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Posts Tagged ‘Jerryd Bayless’

Shook Ankles: The Flop

I read a great New Yorker article a few months ago about viral pandemics. How if there ever were a category in Jeopardy called “Human Race Extinction”, they’d be the answer to every question. That was the gist. We fear so many destructive forces: Terrorism/nuclear war, worldwide food and water shortages, global warming, a giant meteorite slicing through our atmosphere and emptying the Atlantic Ocean like an overweight uncle cannon balling into an above ground swimming pool. But the most dangerous thing of all could be sitting inside a Drill Monkey somewhere deep in a Cameroon jungle. Right now. As you read this.

On that solemn note I’ve widely overreached my point, which is this: Flopping in the NBA has become an unstoppable, far reaching rash. Where it started is anybody’s guess (although a staggering amount of evidence points just north of the Adriatic Sea). Players are being rewarded at a greater rate than ever before for an inability to play defense. It’s a travesty, really. I love J.J. Barea, but because he’s 5’7″ and can’t guard most of his opponents straight up doesn’t give him the right to flop all over the floor. I’m not blaming him by any means—it’d be idiotic to question the guy’s heart or toughness—but accountability should be directed at something tangible, and that happens to be the NBA’s league office. David Stern directs it all like a motion picture; he doesn’t like flopping, boom, it’s edited out.

It may be too late, but if it isn’t, basketball needs to make like hockey and soccer and penalize players who purposefully and blatantly play the referee instead of the man they’re guarding. The notion that flopping has become its own art form is vomit inducing. In actuality, all it does is water the league down with lesser talented players who’ve no choice but to act their way towards a foul if they want floor time. (Hello Derek Fisher.) It’s become so ingrained in the game, the most talented player in the world would rather receive assistance from an official than blow by Brendan Haywood.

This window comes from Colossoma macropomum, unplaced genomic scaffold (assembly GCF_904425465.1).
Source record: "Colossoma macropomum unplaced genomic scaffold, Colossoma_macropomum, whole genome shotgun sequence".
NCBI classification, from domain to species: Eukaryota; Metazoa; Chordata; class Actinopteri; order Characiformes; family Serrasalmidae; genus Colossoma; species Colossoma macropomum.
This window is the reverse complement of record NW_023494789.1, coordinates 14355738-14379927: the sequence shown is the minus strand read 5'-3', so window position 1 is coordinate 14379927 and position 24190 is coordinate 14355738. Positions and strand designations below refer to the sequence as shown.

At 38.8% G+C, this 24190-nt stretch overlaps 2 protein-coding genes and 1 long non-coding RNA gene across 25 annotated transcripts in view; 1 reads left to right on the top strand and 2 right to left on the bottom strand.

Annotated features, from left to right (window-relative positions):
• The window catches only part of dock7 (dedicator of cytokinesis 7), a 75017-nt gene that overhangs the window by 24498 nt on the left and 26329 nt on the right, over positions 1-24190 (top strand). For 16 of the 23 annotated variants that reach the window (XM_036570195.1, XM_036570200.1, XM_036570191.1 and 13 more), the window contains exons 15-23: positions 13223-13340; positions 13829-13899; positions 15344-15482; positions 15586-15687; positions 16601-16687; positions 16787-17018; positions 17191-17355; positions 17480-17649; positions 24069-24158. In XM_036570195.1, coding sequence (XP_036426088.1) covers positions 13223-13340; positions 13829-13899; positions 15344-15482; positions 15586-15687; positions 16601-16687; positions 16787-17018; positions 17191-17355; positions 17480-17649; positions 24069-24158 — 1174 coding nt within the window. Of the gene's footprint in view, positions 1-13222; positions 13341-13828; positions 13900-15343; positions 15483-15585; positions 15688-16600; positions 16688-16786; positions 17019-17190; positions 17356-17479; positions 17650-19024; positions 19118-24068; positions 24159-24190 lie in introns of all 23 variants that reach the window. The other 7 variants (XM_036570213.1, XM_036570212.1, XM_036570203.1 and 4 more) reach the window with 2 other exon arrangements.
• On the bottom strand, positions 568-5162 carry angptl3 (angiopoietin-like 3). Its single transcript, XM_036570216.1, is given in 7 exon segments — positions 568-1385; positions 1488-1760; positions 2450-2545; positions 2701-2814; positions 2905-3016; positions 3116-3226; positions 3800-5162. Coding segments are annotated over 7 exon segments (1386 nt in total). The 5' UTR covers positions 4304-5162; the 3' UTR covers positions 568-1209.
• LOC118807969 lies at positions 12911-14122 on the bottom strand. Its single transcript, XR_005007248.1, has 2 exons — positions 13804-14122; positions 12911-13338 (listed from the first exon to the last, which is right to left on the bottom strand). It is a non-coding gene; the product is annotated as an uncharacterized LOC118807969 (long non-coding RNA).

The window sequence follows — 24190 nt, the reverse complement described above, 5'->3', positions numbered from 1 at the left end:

I love Tyreke’s move not because it’s unique or capable of taking a breath away. Not because Tyreke Evans is my favorite basketball player (he isn’t). Not because Jerryd Bayless broke many a spell-check with the particulars of his first name (he has). Bayless knows he can’t guard Evans. Evans knows Bayless can’t guard him. The moment Tyreke initiates his move, Jerryd gives such effort in trying to sell an offensive foul he nearly pops out a teammate’s kneecap. I love this move because it stands for something. The referee’s swallowing of his whistle, leading to stinging embarrassment no basketball player wants to experience twice. It’s only a moment, but that one seemingly insignificant sequence represents one day ridding the league of something that’s dangerously close to ruining basketball’s integrity. Something needs to happen soon. We need a cure.

 

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